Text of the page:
H11 (Due Wednesday, November 9)
 Let $V$ be an inner product space with basis $v_1,\ldots,v_n$. Prove that if $\langle u,v_i\rangle=0$ for all $i$, then $u=0$.
 (Axler, 6A.8) Suppose that $u=v=1$ and $\langle u,v\rangle=1$. Prove that $u=v$.
 Use the GramSchmidt procedure to find an orthonormal list from the list $(1,3,4,5,7),(6,6,8,0,8)$. Find the vector closest to $u=(1,0,0,0,0)$ which lies in the plane spanned by $(1,3,4,5,7),(6,6,8,0,8)$.
 Use the GramSchmidt procedure to find an orthonormal basis from the following basis: $(1,1,2),(1,1,0),(1,0,4)$.
 Let $V$ be the space of continuous realvalued functions on $[1,1]$ with inner product $\langle f,g\rangle=\int_{1}^1fg$. Show that the union of the two lists is orthonormal: $\sin(n\pi x)$ for $n\geq1$, and $\cos(n\pi x)$ for $n\geq 1$.
Week 10
Takehome Quiz 2
Instructions (a) You may not consult with any other person. Your work must be completely your own. (b) You may refer to class notes and materials freely. (c) If you use any outside resources, please provide citations. (d) To receive full credit, use only the methods we learned in our class. (e) To receive full credit, please show all work.
 Please copy the following, and sign your name: “My solutions are my own original work. I completed the exam without the use of any other person as a resource. I followed Boise State University’s policies on academic integrity.”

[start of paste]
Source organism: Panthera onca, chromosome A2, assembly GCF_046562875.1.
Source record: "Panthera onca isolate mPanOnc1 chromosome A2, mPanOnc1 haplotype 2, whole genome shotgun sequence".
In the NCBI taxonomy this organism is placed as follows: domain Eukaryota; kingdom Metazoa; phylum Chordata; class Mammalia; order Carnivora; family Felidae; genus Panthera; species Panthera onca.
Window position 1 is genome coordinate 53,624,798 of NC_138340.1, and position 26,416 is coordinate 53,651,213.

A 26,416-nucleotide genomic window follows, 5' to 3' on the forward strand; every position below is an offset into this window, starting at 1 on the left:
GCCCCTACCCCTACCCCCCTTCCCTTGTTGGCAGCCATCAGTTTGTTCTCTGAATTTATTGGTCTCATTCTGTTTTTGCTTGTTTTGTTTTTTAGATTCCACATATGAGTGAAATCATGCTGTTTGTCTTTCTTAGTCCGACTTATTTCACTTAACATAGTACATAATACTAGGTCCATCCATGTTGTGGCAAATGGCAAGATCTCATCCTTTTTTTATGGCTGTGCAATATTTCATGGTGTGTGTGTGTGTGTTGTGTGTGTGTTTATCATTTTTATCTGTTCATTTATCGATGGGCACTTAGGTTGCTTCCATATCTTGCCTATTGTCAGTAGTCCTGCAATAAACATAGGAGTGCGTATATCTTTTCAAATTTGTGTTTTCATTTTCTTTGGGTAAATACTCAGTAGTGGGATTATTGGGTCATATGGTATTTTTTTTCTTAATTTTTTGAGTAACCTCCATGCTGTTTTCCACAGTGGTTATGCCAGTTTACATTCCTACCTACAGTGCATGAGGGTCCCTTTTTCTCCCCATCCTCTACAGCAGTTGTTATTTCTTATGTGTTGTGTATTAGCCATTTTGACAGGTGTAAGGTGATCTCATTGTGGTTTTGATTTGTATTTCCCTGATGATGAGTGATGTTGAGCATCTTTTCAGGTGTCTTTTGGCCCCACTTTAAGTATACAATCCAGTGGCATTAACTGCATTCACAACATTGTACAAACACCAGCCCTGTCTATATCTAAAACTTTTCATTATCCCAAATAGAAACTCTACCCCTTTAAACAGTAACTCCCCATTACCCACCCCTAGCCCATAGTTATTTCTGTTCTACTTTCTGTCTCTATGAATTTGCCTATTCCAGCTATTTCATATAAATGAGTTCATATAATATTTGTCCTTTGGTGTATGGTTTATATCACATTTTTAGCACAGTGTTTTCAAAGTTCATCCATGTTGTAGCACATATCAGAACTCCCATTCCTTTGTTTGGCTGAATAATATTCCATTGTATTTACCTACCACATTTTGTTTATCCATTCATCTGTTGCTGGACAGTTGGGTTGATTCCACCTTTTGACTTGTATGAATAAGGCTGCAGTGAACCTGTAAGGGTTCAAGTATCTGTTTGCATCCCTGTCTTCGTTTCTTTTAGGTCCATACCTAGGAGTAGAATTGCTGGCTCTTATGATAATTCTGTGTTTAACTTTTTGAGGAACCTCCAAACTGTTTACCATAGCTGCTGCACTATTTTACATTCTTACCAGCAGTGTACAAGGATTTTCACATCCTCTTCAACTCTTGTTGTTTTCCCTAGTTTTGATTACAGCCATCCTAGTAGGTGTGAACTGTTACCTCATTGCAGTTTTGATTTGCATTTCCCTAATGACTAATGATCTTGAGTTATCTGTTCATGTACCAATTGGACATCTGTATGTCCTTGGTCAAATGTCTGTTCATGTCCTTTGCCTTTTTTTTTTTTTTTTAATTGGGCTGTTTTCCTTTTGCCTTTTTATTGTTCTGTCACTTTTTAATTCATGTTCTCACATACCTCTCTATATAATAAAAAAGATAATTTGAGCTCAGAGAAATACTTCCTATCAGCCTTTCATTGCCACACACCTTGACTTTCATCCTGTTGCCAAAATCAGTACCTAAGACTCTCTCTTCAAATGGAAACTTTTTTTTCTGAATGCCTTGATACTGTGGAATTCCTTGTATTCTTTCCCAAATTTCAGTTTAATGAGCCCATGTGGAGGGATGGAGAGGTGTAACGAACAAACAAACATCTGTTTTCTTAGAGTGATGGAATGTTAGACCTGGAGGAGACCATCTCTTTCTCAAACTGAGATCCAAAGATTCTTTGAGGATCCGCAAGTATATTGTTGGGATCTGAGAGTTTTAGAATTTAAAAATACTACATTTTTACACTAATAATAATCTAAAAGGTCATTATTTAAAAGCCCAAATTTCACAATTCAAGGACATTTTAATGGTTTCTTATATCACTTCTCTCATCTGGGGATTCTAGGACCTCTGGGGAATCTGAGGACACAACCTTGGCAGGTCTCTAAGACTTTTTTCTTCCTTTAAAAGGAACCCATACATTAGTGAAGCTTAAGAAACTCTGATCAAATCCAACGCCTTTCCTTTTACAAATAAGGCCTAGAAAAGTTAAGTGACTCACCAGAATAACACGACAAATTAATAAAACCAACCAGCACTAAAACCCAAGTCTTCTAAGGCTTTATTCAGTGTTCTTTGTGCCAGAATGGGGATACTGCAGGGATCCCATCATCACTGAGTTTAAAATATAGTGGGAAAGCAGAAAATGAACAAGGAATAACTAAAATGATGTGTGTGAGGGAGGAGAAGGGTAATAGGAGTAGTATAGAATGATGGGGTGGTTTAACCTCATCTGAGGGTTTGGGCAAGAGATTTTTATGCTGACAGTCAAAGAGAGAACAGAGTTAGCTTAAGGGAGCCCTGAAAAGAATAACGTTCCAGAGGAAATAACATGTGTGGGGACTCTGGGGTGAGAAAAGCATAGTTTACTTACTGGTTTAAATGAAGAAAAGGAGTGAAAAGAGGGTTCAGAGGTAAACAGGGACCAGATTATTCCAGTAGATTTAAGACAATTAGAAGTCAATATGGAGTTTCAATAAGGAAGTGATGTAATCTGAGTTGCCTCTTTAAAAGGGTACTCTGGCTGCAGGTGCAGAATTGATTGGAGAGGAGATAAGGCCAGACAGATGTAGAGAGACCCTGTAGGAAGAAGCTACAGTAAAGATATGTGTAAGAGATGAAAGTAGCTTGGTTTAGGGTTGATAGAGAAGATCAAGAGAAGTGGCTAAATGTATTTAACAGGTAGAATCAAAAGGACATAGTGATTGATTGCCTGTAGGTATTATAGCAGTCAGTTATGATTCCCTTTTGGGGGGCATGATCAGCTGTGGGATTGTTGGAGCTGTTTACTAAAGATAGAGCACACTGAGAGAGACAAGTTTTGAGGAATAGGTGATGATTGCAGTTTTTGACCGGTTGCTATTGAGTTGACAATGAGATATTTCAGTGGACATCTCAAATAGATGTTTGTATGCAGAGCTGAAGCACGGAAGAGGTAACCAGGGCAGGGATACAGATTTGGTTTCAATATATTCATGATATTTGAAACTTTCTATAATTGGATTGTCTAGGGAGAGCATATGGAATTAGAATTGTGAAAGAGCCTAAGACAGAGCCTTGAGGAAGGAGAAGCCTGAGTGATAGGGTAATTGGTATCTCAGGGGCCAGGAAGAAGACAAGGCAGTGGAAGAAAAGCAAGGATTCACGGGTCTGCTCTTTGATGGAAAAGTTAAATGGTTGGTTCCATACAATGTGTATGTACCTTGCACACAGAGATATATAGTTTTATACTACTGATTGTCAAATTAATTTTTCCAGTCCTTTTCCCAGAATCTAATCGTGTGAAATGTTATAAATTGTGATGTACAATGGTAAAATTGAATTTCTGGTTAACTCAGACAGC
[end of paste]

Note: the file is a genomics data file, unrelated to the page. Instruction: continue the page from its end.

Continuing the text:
Consider the linear map on the vector space of all polynomials over $F$ defined by $Tp(z)=(3z+5)p^\prime(z)$. Decide whether $T$ is injective, decide whether $T$ is surjective, and prove your answers.
 For each of the following set of requirements, give an example of a linear map $T\in L(C^4,C^5)$ with the properties or else show it is not possible.
 The null space of $T$ is $2$dimensional, the range of $T$ is $2$dimensional, the null space of $T’$ is $2$dimensional, and the range of $T’$ is $2$dimensional
 The null space of $T$ is $0$dimensional, the range of $T$ is $4$dimensional, the null space of $T’$ is $1$dimensional, and the range of $T’$ is $4$dimensional.
 Suppose that the eigenvalues of $T$ are $\lambda=1,2,3$. What are the eigenvalues of $T+4I$? Prove your answer.
 Consider the matrix $A$ below. Find a basis in which $A$ is diagonal and use this information to write $A=UDU^{1}$ where $D$ is diagonal. Then use the fact that $A^n=UD^nU^{1}$ to calculate $A^{100}$ explicitly.
$A=\begin{bmatrix}5&3\\6&4\end{bmatrix}$.  Give an example of an operator $T\in L(C^7,C^7)$ such that $G(3,T)=C^7$, $\mathrm{null}(T3I)$ is $3$dimensional, $\mathrm{null}(T3I)^2$ is $5$dimensional, and $\mathrm{null}(T3I)^3$ is $6$dimensional. Show how you got your example.
 Consider the matrix $A$ below. The eigenvalues are $\lambda=1,2$. Find a Jordan basis and the Jordan form of $A$.
$A=\begin{bmatrix}1&1&0&0\\4&3&0&0\\5&2&0&1\\6&3&4&4\end{bmatrix}$.
The following problems are to be completed by Math 503 students only.